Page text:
Animals self-medicate with plants − behavior people have observed and emulated for millennia


When a wild orangutan in Sumatra recently suffered a facial wound, apparently after fighting with another male, he did something that caught the attention of the scientists observing him.

The animal chewed the leaves of a liana vine – a plant not normally eaten by apes. Over several days, the orangutan carefully applied the juice to its wound, then covered it with a paste of chewed-up liana. The wound healed with only a faint scar. The tropical plant he selected has antibacterial and antioxidant properties and is known to alleviate pain, fever, bleeding and inflammation.

The striking story was picked up by media worldwide. In interviews and in their research paper, the scientists stated that this is “the first systematically documented case of active wound treatment by a wild animal” with a biologically active plant. The discovery will “provide new insights into the origins of human wound care.”

left: four leaves next to a ruler. right: an orangutan in a treetopleft: four leaves next to a ruler. right: an orangutan in a treetop

To me, the behavior of the orangutan sounded familiar. As a historian of ancient science who investigates what Greeks and Romans knew about plants and animals, I was reminded of similar cases reported by Aristotle, Pliny the Elder, Aelian and other naturalists from antiquity. A remarkable body of accounts from ancient to medieval times describes self-medication by many different animals. The animals used plants to treat illness, repel parasites, neutralize poisons and heal wounds.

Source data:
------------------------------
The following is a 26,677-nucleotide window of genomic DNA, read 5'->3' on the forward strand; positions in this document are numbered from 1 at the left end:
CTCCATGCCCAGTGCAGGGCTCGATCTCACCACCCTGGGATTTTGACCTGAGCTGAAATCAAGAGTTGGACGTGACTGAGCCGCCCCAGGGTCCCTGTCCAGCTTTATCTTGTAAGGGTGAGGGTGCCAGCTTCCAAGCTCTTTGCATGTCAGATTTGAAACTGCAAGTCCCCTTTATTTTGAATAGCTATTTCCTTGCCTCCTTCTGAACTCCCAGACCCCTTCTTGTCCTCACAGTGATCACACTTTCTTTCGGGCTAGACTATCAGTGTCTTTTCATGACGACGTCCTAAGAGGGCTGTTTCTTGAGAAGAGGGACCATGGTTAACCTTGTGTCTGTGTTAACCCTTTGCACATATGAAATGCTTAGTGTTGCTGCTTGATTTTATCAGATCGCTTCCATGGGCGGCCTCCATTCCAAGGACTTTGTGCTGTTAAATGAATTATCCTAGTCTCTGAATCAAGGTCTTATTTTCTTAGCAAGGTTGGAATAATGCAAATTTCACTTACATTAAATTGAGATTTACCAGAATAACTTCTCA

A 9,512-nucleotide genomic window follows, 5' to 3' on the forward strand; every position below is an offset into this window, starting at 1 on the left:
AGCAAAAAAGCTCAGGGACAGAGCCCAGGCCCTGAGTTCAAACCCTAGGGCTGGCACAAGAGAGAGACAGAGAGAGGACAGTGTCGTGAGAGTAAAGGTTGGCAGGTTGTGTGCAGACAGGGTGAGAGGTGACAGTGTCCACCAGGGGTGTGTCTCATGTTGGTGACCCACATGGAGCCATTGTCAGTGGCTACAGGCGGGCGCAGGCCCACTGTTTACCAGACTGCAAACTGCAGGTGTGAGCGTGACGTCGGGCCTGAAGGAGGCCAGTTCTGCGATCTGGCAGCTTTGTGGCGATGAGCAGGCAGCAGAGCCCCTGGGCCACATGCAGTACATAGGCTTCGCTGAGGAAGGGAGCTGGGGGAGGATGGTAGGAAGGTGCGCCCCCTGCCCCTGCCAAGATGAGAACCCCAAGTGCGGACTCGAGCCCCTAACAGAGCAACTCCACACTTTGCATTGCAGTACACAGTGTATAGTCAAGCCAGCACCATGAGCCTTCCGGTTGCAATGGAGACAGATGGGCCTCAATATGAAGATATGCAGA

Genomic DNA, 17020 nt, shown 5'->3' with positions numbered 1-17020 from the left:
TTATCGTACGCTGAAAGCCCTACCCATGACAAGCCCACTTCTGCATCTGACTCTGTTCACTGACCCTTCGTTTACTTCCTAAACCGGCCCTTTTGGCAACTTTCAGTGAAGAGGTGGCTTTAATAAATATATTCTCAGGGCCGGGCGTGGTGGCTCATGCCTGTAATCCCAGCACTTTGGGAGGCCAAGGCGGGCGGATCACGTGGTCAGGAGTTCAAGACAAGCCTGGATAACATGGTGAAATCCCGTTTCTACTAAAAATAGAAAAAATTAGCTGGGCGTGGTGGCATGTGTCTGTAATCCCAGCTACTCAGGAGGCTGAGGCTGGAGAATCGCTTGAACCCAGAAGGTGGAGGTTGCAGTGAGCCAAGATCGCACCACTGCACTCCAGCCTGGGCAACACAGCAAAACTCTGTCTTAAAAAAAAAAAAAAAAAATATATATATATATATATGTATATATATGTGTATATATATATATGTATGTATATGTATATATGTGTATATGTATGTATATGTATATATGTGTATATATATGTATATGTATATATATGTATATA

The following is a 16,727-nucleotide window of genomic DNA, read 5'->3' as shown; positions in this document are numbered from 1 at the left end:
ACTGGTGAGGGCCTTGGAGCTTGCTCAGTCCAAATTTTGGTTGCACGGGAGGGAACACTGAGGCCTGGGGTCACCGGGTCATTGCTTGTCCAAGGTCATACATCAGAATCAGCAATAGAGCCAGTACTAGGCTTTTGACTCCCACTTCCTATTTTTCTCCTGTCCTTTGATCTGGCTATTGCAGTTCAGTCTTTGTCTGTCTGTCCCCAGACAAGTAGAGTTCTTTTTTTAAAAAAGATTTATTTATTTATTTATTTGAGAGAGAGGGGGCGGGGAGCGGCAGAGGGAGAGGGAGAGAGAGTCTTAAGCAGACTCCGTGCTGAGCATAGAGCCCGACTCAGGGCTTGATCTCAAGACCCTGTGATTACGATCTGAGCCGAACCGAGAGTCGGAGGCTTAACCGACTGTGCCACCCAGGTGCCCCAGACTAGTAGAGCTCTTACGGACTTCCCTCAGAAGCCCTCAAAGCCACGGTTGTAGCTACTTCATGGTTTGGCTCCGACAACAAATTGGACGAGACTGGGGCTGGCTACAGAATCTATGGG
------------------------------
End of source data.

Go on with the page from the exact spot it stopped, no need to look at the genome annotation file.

The term zoopharmacognosy – “animal medicine knowledge” – was invented in 1987. But as the Roman natural historian Pliny pointed out 2,000 years ago, many animals have made medical discoveries useful for humans. Indeed, a large number of medicinal plants used in modern drugs were first discovered by Indigenous peoples and past cultures who observed animals employing plants and emulated them.

What you can learn by watching animals

Some of the earliest written examples of animal self-medication appear in Aristotle’s “History of Animals” from the fourth century BCE, such as the well-known habit of dogs to eat grass when ill, probably for purging and deworming.

Aristotle also noted that after hibernation, bears seek wild garlic as their first food. It is rich in vitamin C, iron and magnesium, healthful nutrients after a long winter’s nap. The Latin name reflects this folk belief: Allium ursinum translates to “bear lily,” and the common name in many other languages refers to bears.

medieval image of a stag wounded by a hunter's arrow, while a doe is also wounded, but eats the herb dittany, causing the arrow to come outmedieval image of a stag wounded by a hunter's arrow, while a doe is also wounded, but eats the herb dittany, causing the arrow to come out

Pliny explained how the use of dittany, also known as wild oregano, to treat arrow wounds arose from watching wounded stags grazing on the herb. Aristotle and Dioscorides credited wild goats with the discovery. Vergil, Cicero, Plutarch, Solinus, Celsus and Galen claimed that dittany has the ability to expel an arrowhead and close the wound. Among dittany’s many known phytochemical properties are antiseptic, anti-inflammatory and coagulating effects.

According to Pliny, deer also knew an antidote for toxic plants: wild artichokes. The leaves relieve nausea and stomach cramps and protect the liver. To cure themselves of spider bites, Pliny wrote, deer ate crabs washed up on the beach, and sick goats did the same. Notably, crab shells contain chitosan, which boosts the immune system.